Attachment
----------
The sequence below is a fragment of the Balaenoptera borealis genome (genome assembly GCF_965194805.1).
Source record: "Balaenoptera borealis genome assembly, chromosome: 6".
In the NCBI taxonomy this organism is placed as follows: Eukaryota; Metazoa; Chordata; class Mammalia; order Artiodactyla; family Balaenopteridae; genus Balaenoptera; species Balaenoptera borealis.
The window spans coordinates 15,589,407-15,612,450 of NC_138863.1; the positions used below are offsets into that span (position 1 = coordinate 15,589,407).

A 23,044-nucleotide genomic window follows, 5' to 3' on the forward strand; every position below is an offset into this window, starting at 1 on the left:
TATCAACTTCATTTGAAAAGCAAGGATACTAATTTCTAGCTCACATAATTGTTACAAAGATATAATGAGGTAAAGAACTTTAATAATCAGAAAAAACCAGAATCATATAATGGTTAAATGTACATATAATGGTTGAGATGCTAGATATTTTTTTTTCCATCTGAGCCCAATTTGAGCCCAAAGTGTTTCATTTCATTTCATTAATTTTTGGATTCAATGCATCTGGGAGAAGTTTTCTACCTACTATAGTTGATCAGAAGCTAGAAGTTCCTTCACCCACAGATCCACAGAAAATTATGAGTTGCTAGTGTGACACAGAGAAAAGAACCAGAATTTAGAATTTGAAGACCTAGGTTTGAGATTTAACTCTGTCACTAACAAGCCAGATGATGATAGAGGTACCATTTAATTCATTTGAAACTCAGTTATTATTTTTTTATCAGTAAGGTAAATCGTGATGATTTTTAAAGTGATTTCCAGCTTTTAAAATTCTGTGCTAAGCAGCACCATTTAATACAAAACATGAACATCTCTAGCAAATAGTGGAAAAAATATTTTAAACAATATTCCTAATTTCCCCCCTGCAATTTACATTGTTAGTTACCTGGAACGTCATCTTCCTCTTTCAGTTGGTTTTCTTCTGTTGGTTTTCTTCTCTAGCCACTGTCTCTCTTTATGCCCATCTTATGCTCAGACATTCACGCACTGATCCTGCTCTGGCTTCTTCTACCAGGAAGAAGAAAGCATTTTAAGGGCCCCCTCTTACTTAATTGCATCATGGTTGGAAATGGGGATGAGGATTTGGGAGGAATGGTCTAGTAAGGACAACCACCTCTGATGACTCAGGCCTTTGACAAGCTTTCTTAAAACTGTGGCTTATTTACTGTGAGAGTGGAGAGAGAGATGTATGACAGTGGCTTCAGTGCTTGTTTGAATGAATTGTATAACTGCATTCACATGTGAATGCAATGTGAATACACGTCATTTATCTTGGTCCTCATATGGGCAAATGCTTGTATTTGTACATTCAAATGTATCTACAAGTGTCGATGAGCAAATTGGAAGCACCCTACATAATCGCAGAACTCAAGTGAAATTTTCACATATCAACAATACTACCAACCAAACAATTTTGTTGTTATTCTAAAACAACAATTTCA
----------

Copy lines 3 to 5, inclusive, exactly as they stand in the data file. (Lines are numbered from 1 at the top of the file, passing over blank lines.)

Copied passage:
In the NCBI taxonomy this organism is placed as follows: Eukaryota; Metazoa; Chordata; class Mammalia; order Artiodactyla; family Balaenopteridae; genus Balaenoptera; species Balaenoptera borealis.
The window spans coordinates 15,589,407-15,612,450 of NC_138863.1; the positions used below are offsets into that span (position 1 = coordinate 15,589,407).

A 23,044-nucleotide genomic window follows, 5' to 3' on the forward strand; every position below is an offset into this window, starting at 1 on the left: